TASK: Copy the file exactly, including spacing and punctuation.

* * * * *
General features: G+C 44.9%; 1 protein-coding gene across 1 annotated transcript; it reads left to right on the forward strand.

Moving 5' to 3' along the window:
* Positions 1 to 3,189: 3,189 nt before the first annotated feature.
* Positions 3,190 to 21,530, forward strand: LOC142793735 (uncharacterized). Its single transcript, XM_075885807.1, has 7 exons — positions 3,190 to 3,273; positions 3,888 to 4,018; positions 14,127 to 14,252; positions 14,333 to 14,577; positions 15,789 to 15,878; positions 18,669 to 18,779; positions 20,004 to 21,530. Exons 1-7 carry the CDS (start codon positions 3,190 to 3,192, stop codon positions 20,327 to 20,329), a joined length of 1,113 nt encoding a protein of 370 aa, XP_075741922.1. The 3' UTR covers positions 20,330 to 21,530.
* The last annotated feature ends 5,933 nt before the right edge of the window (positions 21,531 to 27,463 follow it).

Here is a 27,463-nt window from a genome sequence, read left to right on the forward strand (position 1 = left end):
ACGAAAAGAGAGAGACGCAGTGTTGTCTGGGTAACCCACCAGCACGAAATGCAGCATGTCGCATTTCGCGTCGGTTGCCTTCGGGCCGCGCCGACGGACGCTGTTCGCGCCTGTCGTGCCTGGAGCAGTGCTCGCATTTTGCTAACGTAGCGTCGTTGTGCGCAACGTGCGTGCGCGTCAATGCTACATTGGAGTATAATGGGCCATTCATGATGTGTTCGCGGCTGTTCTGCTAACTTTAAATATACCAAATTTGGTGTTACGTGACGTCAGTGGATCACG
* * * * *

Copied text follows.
General features: G+C 44.9%; 1 protein-coding gene across 1 annotated transcript; it reads left to right on the forward strand.

Moving 5' to 3' along the window:
* Positions 1 to 3,189: 3,189 nt before the first annotated feature.
* Positions 3,190 to 21,530, forward strand: LOC142793735 (uncharacterized). Its single transcript, XM_075885807.1, has 7 exons — positions 3,190 to 3,273; positions 3,888 to 4,018; positions 14,127 to 14,252; positions 14,333 to 14,577; positions 15,789 to 15,878; positions 18,669 to 18,779; positions 20,004 to 21,530. Exons 1-7 carry the CDS (start codon positions 3,190 to 3,192, stop codon positions 20,327 to 20,329), a joined length of 1,113 nt encoding a protein of 370 aa, XP_075741922.1. The 3' UTR covers positions 20,330 to 21,530.
* The last annotated feature ends 5,933 nt before the right edge of the window (positions 21,531 to 27,463 follow it).

Here is a 27,463-nt window from a genome sequence, read left to right on the forward strand (position 1 = left end):
ACGAAAAGAGAGAGACGCAGTGTTGTCTGGGTAACCCACCAGCACGAAATGCAGCATGTCGCATTTCGCGTCGGTTGCCTTCGGGCCGCGCCGACGGACGCTGTTCGCGCCTGTCGTGCCTGGAGCAGTGCTCGCATTTTGCTAACGTAGCGTCGTTGTGCGCAACGTGCGTGCGCGTCAATGCTACATTGGAGTATAATGGGCCATTCATGATGTGTTCGCGGCTGTTCTGCTAACTTTAAATATACCAAATTTGGTGTTACGTGACGTCAGTGGATCACG